By Jim Schutze
By Rachel Watts
By Lauren Drewes Daniels
By Anna Merlan
By Lee Escobedo
Dirk Nowitzki was lost. And he was starting to stink.
He had come this far, deep into the Australian Outback, and now that it was dark, he didn't know where he was. Not exactly, anyway. He'd ended up on a patch of wind-swept dirt, surrounded by sagebrush and stiff yellow grass, a place to park the Jeep and build a campfire.
The closest town of any significance was Alice Springs, or the Alice, as the locals called it. It was once a telegraph station so remote it had to be stocked by camel train. Aborigines could still be seen at times on its outskirts, wading shirtless in the muddy Todd River. But that was 250 miles away. Other than the wind, which blew softly through camp, the night was silent.
Nowitzki sat in front of the fire, strumming his guitar and sipping his whiskey straight from the bottle. He had stopped shaving days ago and didn't know when he would bathe next. He had been in Australia for a week and a half, even though it was May, and by all accounts he should have been somewhere else. He should've been on a basketball court, leading the Dallas Mavericks deep into the NBA Playoffs. He should've been winning a championship. But for the second year in a row, the season had ended in disappointment. Once again people were questioning his mental toughness.
He had but one traveling companion on this trip, his mentor Holger Geschwinder, a mostly bald 62-year-old German with puffy bags under his eyes and a big Roman nose that looked like it had been broken in a fistfight, or several fistfights over the years. In the light of the fire, his features looked sharp, as if his head had been cut from granite.
Nowitzki had come to Australia because he didn't want to be recognized. He didn't want to be reminded of his failures, of the places he should have been.
In his haste to leave Dallas, he had failed to consider one thing—it was winter in Australia, meaning darkness would fall early each night of his trip. At the present moment, sitting in front of the fire, there was nothing to do but sit and think, or talk to Geschwinder.
"Why me?" Nowitzki wondered, gazing into the glowing embers. "Why is this happening to me?"
He had just a few weeks to find the answer.
Now entering his 10th NBA season, Dirk Nowitzki is at a crossroads. He is one of the top five players in the NBA, but in the public eye he is defined by his failures of the last two seasons, so much so that just one season removed from winning the MVP trophy, NBA experts and scouts are already beginning to chart his decline. In a recent feature that ran on ESPN.com, NBA insider John Hollinger listed Nowitzki as one of 23 players on the downhill slope of his career.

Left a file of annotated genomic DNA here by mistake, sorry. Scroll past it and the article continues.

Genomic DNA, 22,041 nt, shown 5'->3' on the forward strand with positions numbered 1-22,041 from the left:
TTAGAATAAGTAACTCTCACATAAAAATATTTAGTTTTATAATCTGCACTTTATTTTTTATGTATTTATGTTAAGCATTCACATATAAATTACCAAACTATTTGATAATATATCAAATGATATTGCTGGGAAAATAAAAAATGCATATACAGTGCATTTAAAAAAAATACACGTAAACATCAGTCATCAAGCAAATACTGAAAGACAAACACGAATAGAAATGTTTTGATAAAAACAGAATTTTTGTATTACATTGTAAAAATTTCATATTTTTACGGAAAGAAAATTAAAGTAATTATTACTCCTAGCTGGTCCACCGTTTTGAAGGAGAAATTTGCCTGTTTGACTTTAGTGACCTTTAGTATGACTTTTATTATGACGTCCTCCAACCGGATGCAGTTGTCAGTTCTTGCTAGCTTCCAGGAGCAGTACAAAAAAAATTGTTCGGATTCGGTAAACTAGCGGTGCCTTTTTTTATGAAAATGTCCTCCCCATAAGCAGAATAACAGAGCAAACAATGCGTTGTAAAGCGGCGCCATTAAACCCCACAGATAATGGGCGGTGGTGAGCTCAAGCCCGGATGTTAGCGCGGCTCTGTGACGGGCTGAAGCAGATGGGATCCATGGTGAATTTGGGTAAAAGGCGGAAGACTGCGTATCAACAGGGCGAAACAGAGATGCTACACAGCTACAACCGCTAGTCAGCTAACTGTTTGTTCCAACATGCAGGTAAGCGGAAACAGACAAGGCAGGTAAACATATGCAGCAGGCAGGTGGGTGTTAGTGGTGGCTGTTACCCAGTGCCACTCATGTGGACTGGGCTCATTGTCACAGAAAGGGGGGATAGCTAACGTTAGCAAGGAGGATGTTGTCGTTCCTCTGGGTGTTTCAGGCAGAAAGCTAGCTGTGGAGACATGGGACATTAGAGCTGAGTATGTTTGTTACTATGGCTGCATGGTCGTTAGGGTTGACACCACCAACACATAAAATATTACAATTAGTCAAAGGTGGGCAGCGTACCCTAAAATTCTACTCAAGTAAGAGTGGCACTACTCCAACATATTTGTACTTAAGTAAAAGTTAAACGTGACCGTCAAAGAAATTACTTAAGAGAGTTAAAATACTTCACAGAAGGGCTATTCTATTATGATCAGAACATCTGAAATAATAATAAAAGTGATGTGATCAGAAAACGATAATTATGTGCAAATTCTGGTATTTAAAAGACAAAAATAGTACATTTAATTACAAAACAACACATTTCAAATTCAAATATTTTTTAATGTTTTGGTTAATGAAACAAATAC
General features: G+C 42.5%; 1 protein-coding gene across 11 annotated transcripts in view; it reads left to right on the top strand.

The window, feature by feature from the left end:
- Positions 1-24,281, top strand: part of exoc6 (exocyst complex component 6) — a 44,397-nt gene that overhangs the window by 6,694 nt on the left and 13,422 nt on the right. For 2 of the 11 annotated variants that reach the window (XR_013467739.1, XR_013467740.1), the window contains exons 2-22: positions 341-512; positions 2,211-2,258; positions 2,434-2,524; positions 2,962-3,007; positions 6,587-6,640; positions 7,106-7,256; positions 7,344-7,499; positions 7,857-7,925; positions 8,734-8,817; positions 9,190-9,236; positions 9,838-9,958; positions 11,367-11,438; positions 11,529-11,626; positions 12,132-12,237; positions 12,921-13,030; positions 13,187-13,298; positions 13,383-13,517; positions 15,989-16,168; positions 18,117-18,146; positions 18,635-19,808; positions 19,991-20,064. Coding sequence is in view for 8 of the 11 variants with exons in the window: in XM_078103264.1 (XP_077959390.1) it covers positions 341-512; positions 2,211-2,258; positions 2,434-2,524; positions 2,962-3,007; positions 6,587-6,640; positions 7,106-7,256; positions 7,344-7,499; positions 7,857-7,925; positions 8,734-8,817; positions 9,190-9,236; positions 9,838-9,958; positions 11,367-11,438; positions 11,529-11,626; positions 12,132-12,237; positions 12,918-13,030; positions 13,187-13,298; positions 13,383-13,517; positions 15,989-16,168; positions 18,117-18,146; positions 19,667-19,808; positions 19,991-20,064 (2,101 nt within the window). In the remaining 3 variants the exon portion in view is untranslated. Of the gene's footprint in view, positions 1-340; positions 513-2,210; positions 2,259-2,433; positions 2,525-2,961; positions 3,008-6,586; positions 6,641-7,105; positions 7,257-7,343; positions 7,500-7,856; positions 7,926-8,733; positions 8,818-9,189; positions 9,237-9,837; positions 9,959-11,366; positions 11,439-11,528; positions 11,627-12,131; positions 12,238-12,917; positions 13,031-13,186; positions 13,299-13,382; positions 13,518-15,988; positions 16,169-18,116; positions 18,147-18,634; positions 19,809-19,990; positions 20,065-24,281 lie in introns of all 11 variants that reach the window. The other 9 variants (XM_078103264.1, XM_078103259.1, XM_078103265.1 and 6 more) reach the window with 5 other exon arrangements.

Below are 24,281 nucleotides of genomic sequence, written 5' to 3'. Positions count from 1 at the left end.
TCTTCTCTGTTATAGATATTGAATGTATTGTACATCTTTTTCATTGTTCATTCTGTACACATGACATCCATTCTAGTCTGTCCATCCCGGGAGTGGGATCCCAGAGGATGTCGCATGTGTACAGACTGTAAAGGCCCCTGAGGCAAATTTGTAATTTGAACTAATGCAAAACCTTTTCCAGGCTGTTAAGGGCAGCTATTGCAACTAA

And it's not just NBA pundits who are proclaiming Nowitzki, who is just 29, washed up. Former players—from Reggie Miller to Greg Anthony—have all recently wondered aloud if Nowitzki can overcome the psychological scars of the last two seasons.
For his part, Nowitzki says he is at the peak of his career and that as a player the improvements from here on out in the physical aspects of his game will only be incremental. The area where Nowitzki can most improve, most NBA experts agree, is mentally.
The knock on Nowitzki is that he is soft and that at crucial moments in key games he disappears, or worse. Two years ago, up 2-0 in the NBA Finals against the Miami Heat, Nowitzki was standing on the free-throw line to send the game into overtime. A 94 percent free-throw shooter, Nowitzki made the first shot but clanged the second off the rim. It was the turning point in the series and, for armchair psychologists everywhere, proof that Nowitzki doubts himself too much.
But even professional sports psychologists agree that something is going on with Nowitzki. "It's one thing if in the flow of the game you miss a shot, but when you're standing on the free-throw line and you have time to think about what this shot means—if you make it, you win, and if you don't, you lose—if in a moment like that you miss, there's definitely cause for concern," says Paul Baard, a sports psychologist at Fordham University in New York. "I would have to sit down with Nowitzki to know what's going on there, but I would wonder if there's some kind of fear of failure or doubt about his abilities that he hasn't moved past yet."
Nowitzki bounced back from his Finals meltdown to lead the Mavs to a league-best 67 wins last year. The team seemed destined for a title—in the league's history, seven of the eight teams that won 65 or more games went on to win the title—but in the first round of the playoffs, the Mavs drew the red-hot Golden State Warriors, and once again, Nowitzki shrank under pressure, shooting just 38 percent. In the final game of the series he went out like a lamb—finishing the game with more turnovers than field goals. Most tellingly, he didn't take the ball to the hoop even once, settling instead for long-range jumpers, a sign that he may fear the bruising physical contact that goes on under the hoop. It was the biggest upset in NBA playoff history.